Angela McCrimmon, author of “Can You Hear Me Now? Finding My Voice In A System That Stole It”, tells us what recovery means to her.
I had to stop and still my mind to think of 5 things that recovery means to me. Simply because I can actually think of 500! If I had been asked to write this article 12 months ago it would have been a very very different story. A story of struggle, desperation and severe self-destruction. Every night I closed my eyes and prayed I wouldn’t wake up in the morning and every morning when I opened my eyes I was instantly filled with dread and fear of knowing that somehow I had to get through another day. Therefore I can confidently say that my first part of what recovery means to me is that when I close my eyes at night I now thank God for another day and in the morning I wake up with excited anticipation of what the day will bring.
Another part of recovery for me is ensuring I take my medication every day as when I was unwell it was one of the first things I lost track of. Sometimes I thought I was “cured” and didn’t need my medication anymore which I soon learned was a disastrous conclusion to come to. Taking my medication properly has given me the stability to engage in self-management things with various groups to help me increase my self-awareness so that I can recognise if I’m getting unwell and seek help before I reach a crisis point.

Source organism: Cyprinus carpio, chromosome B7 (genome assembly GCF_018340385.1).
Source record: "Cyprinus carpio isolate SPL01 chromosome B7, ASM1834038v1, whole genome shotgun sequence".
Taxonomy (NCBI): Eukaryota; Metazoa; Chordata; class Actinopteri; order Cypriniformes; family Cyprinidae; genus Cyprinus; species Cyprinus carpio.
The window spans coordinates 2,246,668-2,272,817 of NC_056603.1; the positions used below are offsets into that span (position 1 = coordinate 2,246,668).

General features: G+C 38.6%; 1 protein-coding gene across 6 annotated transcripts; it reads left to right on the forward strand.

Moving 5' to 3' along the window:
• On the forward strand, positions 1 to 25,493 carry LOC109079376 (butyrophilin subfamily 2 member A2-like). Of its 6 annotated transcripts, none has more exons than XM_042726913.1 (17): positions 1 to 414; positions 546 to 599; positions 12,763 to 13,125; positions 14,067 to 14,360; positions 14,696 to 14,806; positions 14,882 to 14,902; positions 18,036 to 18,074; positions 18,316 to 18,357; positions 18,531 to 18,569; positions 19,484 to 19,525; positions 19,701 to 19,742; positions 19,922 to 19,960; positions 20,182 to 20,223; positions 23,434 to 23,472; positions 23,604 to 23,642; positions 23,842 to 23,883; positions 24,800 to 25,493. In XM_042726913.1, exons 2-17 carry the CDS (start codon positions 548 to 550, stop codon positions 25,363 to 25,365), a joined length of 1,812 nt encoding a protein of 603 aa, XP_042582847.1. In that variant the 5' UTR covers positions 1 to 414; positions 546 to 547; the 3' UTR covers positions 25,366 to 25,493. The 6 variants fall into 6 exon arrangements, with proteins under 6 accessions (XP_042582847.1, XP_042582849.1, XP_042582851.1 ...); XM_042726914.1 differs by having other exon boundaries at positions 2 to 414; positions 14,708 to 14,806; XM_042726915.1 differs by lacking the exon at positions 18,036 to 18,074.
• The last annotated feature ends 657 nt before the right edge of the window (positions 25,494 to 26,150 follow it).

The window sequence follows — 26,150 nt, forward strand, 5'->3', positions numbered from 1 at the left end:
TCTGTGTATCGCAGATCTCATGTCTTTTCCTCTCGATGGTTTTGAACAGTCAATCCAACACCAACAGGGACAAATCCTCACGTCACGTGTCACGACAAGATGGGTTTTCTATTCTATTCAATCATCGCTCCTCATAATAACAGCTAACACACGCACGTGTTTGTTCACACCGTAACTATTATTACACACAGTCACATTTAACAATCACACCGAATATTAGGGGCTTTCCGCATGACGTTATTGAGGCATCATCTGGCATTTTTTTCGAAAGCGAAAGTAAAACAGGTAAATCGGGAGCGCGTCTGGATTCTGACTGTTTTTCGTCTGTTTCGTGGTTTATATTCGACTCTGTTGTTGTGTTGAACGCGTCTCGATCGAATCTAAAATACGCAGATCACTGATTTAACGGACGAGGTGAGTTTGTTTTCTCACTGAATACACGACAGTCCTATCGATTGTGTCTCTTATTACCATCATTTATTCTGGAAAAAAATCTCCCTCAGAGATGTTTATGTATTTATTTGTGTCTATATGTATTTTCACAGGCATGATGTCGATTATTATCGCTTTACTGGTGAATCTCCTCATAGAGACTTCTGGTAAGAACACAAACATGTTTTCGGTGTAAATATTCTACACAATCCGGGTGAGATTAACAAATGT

Helping others is a huge part of maintaining my recovery. When I was sectioned in hospital I promised myself that if I survived I was going to come back fighting with everything I’ve got and I have certainly kept my promise. I campaign for mental health, teach health professionals from the lived experience side of things, speak at various conferences and am so proud but humbled to say I have just won a Local Hero Award for the work I’m doing in mental health. Some of the self-management groups I participated in I am now helping to facilitate.
Another important part of my recovery is that I now have healthy, positive relationships with the mental health professionals involved in my care. At one point a Psychiatrist admitted they thought I didn’t want to get well and I was horrified! I wanted nothing more than to get well but I was so misunderstood. I have a new Psychiatrist now who has taken the time to get to know me as a person and not just a diagnosis. I feel comfortable and trusting in her care and having this therapeutic relationship allows me to reach out for help if needed which is something I would never have done before.
Last but not least and hoping I don’t sound dramatic, I honestly feel that writing poetry is saving my life. Words that have been locked up inside are finally coming out and whenever I feel something that strikes a chord in my heart I put pen to paper. The biggest reflection of my recovery to date is I’ve published a book about my journey through the mental health system. From years of nobody listening to me I called it “Can You Hear Me Now? Finding My Voice In A System That Stole It”
This blog was also posted on the Scottish Recovery Network website. Angela decided to write it after attending our Blogging About Recovery workshop.